With Manchester United splashing money around in what has become an awkward routine of theirs during the summer transfer window and Liverpool, Manchester City and Arsenal spending big to lure in stars of last season, the previous campaign’s comfortable runners-up, Tottenham Hotspur, may be feeling the pressure to follow suit.
Chelsea have set about to make it no secret that they have succumbed, Anontio Conte certainly not adopting the playground’s ‘hard-to-get’ approach with Sergio Aguero ostensibly becoming the latest in a long list of strikers to snub the champions’ advances.
Chelsea may feel that it is necessary to rebuild with Diego Costa seemingly being shown the door, with question marks looming over Michy Batshuayi’s capabilty to fill the hole the Brazilian-born striker leaves, but what do Spurs need to do to improve their side?
The defence registered 17 shut-outs last season, only equaled by the league’s bore-draw experts Manchester United. The ex-Spurs centre-half Alton Thelwell spoke highly of Spurs’ Belgian defensive partnership earlier this year, remarking that the pair have “all the attributes you could want”. At a collective age of 58, Mauricio Pochettino prudently has his eyes on the future, and Juan Foyth, a 19 year-old centre-back currently playing for Estudiantes in Argentina, could arrive this summer for around £8m – pennies in contrast to what the North London side somehow just offloaded Kyle Walker to City for.
Eric Dier was often deployed as part of a three man defence throughout the year too, as well as in a holding midfield role where Moussa Dembele and Victor Wanyama expertly held the fort all season, although the England starlet is wanting a move to Manchester United this summer. The fee will undoubtedly be stratospheric with £60m being batted about; a figure that would certainly merit letting him go, but it does expose the lack of options on Spurs’ bench to replace him.
As for Walker, his role in the side last season was noticeable, but not irreplaceable. Registering six assists in 33 appearances last campaign is a decent return, but diminished by the statistics of his obvious replacement, Kieran Trippier. The 26 year-old recorded five assists in just 12 sporadic Premier League appearances last season, even more impressive given that six of those appearances lasted for less than 13 minutes where he failed to produce any attacking returns. His exceptional crossing ability is in stark-contrast to Kyle Walker’s, mocked by Gary Lineker on Twitter following his move north. Questions have been continually asked of Kyle Walker’s defensive ability so Spurs fans will welcome ex-boss Tim Sherwood’s praise for Trippier in that department.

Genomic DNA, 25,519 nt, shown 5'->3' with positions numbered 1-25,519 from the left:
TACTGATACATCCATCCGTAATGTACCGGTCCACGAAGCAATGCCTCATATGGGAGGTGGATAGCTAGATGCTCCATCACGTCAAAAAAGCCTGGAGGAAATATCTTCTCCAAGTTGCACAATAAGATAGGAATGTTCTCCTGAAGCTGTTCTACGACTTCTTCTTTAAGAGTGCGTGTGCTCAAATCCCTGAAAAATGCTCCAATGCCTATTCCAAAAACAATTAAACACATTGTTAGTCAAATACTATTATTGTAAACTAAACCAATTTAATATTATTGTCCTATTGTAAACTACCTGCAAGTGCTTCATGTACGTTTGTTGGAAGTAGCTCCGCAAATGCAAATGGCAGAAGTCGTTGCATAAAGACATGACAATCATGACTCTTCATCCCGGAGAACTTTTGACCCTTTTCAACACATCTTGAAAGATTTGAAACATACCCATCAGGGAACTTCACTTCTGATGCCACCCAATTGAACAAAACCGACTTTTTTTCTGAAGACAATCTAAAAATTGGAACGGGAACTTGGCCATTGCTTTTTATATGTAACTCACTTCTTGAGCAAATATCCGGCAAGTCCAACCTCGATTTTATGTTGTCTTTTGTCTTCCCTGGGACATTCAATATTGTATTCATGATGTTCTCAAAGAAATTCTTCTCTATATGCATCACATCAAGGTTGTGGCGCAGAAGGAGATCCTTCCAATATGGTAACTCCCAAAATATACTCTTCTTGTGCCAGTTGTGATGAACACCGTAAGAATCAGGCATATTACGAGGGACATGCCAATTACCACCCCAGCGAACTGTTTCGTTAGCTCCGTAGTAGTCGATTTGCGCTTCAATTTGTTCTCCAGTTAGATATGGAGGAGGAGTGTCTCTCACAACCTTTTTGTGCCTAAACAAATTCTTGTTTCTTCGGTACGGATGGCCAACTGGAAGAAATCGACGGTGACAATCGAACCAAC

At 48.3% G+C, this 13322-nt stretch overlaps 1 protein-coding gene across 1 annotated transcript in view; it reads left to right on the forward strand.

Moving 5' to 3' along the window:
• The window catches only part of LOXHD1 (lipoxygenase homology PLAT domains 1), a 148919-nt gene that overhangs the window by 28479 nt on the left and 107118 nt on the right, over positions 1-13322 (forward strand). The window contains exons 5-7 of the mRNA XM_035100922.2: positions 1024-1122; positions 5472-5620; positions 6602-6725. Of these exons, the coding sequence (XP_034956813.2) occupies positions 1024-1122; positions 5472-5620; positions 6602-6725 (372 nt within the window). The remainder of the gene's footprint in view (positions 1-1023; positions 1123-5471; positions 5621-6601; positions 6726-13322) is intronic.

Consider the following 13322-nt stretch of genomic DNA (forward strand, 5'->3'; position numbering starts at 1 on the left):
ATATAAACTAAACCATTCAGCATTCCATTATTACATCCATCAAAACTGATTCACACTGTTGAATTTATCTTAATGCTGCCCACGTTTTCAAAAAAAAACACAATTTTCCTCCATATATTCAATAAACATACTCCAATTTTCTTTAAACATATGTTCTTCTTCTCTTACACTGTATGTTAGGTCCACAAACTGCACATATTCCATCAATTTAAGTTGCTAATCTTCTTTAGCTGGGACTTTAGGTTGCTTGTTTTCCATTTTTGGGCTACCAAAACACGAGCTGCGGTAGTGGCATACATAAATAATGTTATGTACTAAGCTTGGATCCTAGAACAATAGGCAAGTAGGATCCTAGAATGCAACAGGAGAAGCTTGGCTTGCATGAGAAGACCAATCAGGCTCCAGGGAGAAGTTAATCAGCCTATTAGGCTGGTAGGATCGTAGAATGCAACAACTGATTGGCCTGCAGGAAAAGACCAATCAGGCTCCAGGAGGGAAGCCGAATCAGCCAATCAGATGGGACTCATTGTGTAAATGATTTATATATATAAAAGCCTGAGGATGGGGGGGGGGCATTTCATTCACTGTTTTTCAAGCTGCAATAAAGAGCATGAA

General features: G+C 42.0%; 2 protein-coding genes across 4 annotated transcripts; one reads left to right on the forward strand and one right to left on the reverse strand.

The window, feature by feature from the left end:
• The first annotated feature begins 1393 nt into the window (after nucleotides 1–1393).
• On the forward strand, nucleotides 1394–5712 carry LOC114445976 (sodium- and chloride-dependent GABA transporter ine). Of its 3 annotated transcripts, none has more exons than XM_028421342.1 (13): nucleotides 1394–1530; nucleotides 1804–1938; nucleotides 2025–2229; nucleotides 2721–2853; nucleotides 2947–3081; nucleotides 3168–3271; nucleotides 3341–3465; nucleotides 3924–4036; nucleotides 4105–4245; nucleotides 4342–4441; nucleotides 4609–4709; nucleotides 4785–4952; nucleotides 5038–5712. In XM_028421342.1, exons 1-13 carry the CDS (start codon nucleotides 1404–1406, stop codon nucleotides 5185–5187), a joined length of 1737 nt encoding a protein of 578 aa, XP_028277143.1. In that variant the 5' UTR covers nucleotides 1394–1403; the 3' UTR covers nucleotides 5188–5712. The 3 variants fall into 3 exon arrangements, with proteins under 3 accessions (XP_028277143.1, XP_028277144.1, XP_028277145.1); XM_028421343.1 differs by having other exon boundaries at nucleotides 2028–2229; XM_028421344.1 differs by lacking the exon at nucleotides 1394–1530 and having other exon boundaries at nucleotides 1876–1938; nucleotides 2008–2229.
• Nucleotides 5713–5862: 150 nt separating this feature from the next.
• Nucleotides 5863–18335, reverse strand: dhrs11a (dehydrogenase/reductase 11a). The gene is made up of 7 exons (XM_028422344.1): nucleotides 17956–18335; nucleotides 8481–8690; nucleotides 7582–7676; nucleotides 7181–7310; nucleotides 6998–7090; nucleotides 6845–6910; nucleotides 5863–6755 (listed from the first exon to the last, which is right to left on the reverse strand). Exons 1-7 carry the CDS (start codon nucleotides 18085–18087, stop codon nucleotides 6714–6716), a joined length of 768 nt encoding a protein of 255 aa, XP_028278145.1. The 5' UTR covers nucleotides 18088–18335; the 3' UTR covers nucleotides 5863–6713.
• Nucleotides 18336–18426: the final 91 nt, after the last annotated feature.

Where most other teams are strengthening, though, is in attack. There is no cause for concern here, but Pochettino will surely be looking to address the side’s dearth of options. Behind Harry Kane there is only Victor Janssen with Clinton N’Jie having been loaned to Marseille and the Dutch striker doing nothing to allay the fears surrounding him when he deputised for the injured Kane.
Just like a back-up right-back is needed with Walker gone, the side need an explosive striker, especially with the Champions League to contend with again. In the 11 games they played in the Premier League whilst in the Group stage, they recorded four draws and two losses. The losses may have been to Chelsea and Manchester United, but West Brom, Bournemouth and Leicester all held Spurs to draws, only really paralleled once more throughout the season against Sunderland, which, interestingly, came just three days after the 4-3 fourth round win against Wycombe Wanderers in the FA Cup.
The same can be said for the men behind Kane: Son Heung-min, Dele Alli and Christian Eriksen. All three had superb seasons, each involving themselves in 24, 29 and 28 of the side’s 86 league goals, respectively. But a competitive side cannot field a bare-bones side every week. Georges-Kévin N’Koudou is not good enough, neither is Erik Lamela, and fans will not want to see history repeat itself with a Moussa Sissoko-esque transfer on deadline day again.
The first eleven arguably needs no new arrivals; certainly nothing that could – nor should – induce panic-buying. In the new era of ‘buy first, assess later’, Pochettino’s approach is refreshing – let us hope Sissoko was a blip and the Trippiers, Allis and Alderweirelds of tomorrow will be brought to Wembley for similarly modest fees.
Only 20 players took to the pitch for Spurs last season, making them the joint least-rotated side with Liverpool. A tactical decision or a forced hand?